Clinging to Dust

Psalm 119.25
My soul clings to the dust; give me life according to your word!

Reflection: Clinging to Dust
By Steven Dilla

As a parent I feel a near-moral responsibility to upgrade my phone every year. I use my tiny computer (which occasionally receives a call) primarily to capture so many moments of our children’s growth and life—and how can I properly archive something of such magnitude with an outdated camera?

My family means so much to me, and I feel these memories—riding bikes, going to the philharmonic, bagels in the East Village, hiking the Rockies—slipping away, even as they happen. I realize this is one of the signs of my own idolatry. I’m clinging to dust.

The biblical image of dust is not meant to diminish the joys of our world—the power of love’s embrace, the pleasure of food, or the depth of nature. Instead it is meant to show us these glories in light of an infinite God. The philosopher Søren Kierkegaard explains:

When people or when a generation live merely for finite ends, life becomes a whirlpool, meaninglessness, and either a despairing arrogance or a despairing anguish. There must be weight—just as the clock or the clock’s works need a heavy weight in order to run properly and the ship needs ballast. Christianity furnishes this weight, this regulating weight, by making it every individual’s life-meaning.

Christianity puts eternity at stake. Into the middle of all these finite goals Christianity introduces weight, and this weight is intended to regulate temporal life, both its good days and its bad days. And because the weight has vanished—the clock cannot run, the ship steers wildly—human life is a whirlpool.

What I’m really searching for cannot be found in the glow of a screen. Truth be told, it cannot even be given in systematic theology. Psalm 119 draws our attention here—the psalmist loves God’s word because it is God’s—through it he finds the intimacy, fulfillment, and transcendence for which we all long.

The invitation is not to let go of dust, but to find something more worthy to cling to. So we join with Kierkegaard in praying:

Oh God, forgive me for seeking excitement and enjoyment in the allurements of the world which are never truly satisfying. If like the prodigal son, I have gone in search of the wonders of the transient world, forgive me, and receive me back again into your encircling arms of love.

Prayer: The Refrain for the Morning Lessons
The Lord is full of compassion and mercy, slow to anger and of great kindness. — Psalm 103.8

– Prayer from The Divine Hours: Prayers for Autumn and Wintertime by Phyllis Tickle.

Prayers from The Divine Hours available online and in print.

Today’s Readings
Daniel 11 (Listen – 8:13)
Psalm 119.25-48 (Listen – 15:14)

This Weekend’s Readings
Daniel 12 (Listen – 2:40) Psalm 119.49-72 (Listen – 15:14)
Hosea 1 (Listen – 2:08) Psalm 119.73-96 (Listen – 15:14)

Additional Reading
Read More about The Internet as Babel
When you are worshiping them, idols don’t seem religious. They seem immensely practical. Technology hasn’t tricked us any more than wooden and gold idols tricked the ancients. We deceive ourselves.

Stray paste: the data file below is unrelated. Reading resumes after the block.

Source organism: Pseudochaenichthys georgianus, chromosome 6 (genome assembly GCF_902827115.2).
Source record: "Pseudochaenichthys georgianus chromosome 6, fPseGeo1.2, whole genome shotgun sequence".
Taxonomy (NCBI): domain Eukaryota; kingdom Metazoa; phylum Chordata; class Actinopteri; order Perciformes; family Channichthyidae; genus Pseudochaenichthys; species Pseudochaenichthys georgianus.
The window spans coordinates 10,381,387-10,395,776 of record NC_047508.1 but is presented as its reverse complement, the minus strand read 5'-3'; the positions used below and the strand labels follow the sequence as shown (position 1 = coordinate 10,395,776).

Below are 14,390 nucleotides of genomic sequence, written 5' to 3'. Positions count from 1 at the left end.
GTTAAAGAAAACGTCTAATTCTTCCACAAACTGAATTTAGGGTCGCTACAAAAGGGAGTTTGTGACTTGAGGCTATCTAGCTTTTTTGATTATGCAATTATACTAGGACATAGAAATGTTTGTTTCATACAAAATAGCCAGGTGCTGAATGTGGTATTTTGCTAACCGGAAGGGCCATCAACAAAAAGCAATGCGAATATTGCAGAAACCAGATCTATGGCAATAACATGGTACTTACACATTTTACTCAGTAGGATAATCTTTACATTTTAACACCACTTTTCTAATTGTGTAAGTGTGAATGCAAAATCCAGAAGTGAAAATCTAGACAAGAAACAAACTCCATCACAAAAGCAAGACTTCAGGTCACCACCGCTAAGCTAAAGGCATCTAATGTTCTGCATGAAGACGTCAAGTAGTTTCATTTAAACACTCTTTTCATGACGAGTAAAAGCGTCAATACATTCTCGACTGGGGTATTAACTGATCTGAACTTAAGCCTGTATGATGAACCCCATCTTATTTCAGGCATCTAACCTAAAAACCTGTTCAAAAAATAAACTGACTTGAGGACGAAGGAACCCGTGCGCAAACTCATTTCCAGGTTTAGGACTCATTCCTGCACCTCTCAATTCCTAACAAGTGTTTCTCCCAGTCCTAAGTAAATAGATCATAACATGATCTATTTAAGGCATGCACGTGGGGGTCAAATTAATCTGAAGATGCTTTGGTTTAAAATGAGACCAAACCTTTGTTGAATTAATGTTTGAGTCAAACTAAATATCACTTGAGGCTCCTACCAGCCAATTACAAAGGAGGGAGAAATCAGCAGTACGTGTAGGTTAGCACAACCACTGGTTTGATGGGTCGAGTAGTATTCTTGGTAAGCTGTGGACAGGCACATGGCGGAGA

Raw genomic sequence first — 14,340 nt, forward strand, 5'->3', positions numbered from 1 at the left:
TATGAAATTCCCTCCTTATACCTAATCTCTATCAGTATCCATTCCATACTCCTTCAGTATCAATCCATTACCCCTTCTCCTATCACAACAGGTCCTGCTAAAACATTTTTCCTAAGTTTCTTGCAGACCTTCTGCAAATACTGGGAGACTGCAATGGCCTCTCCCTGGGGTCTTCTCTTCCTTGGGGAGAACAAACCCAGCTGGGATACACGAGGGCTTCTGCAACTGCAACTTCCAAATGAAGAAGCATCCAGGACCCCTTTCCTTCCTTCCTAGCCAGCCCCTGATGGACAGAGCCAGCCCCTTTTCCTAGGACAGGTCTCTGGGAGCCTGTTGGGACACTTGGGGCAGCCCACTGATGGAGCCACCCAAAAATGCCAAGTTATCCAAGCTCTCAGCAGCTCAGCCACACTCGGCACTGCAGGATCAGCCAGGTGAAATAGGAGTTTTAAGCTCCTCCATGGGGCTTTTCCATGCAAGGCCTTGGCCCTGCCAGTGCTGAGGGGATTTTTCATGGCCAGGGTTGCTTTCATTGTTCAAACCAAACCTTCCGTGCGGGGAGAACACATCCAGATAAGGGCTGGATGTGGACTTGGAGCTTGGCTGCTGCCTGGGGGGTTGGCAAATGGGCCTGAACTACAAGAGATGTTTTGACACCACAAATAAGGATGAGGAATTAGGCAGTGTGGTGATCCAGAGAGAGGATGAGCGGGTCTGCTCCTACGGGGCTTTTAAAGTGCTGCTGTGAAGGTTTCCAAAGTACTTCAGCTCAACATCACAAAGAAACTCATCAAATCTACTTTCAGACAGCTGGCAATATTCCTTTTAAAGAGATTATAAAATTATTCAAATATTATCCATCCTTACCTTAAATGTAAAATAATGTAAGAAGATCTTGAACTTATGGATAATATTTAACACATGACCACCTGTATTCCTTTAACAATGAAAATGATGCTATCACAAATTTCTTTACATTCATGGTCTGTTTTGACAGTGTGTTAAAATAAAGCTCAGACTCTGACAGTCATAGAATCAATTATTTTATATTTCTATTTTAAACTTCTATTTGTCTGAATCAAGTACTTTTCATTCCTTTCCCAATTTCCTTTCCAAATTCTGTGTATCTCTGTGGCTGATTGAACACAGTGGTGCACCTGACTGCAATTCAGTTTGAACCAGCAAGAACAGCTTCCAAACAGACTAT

Read More about Economics and Faith
Trying to solve humankind’s problems through dust is a smokescreen to hide our true actions of substituting God with ourselves.

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Occupation of Meditation

Psalm 119.23-24
Though rulers sit together and slander me,
your servant will meditate on your decrees.
Your statutes are my delight;
they are my counselors.

Reflection: Occupation of Meditation
By John Tillman

In a letter to a frustrated friend, Amy Carmichael wrote:

Did you notice the words ‘occupied in Thy statues’ in Psalm 119.23 (Prayer Book Version)? It is a beautiful word. I have nothing to do today but to please Thee.

That is true of you, for this weariness is part of life, bonds that are allowed to be. But I do hope for health and ask for it. He knows what He is doing. ‘Jesus himself knew what He would do.’ (John 6.5-6) There will be a lovely ending to this story of frustration, something worth all it has cost.

The word Carmichael refers to as “occupied in” is translated “meditate on” in most modern translations. Siyach carries an additional meaning beyond pondering or thinking. It also implies telling, speaking, and producing thoughts and words. As Carmichael implies, meditation is more than just privately “thinking” about God’s word. It is occupation—something that implies action.

Prayer and meditation are real for Christians not only because our relationship with God is real, but because the results of true prayer are tangible actions on our part, empowered by God to make a difference in our world.

This is illustrated in the biblical story Carmichael references. In John, Jesus is asking Phillip how to feed a large crowd. Feeding the crowd is impossible for Phillip. It is even impossible for the united power of the disciples working together. But it is Christ’s will that they act in faith—doing what little they can do. Christ accepts our ineffectual actions when accompanied by effectual faith. He then miraculously works his power through us to change the world.

In the Psalm, the writer is being slandered and attacked by rulers, representatives of government and this world’s systems of power. The psalmist’s response of meditation is not one of plugging one’s ears with God’s Word so as to retreat from the world. It is that of filling one’s mind, and then one’s mouth with God’s Word—speaking that truth to the powers of the world.

Whatever our earthly frustrations, and whatever the tactics of the powerful princes and rulers who would slander or attack us, our source of strength is not human wisdom. Only meditation on and occupation with God’s Word can bring us peace in our frustrations, and give us power to oppose evil and help the suffering in this world.

Prayer: The Request for Presence
Send out your light and your truth, that they may lead me, and bring me to your holy hill and to your dwelling. — Psalm 43.3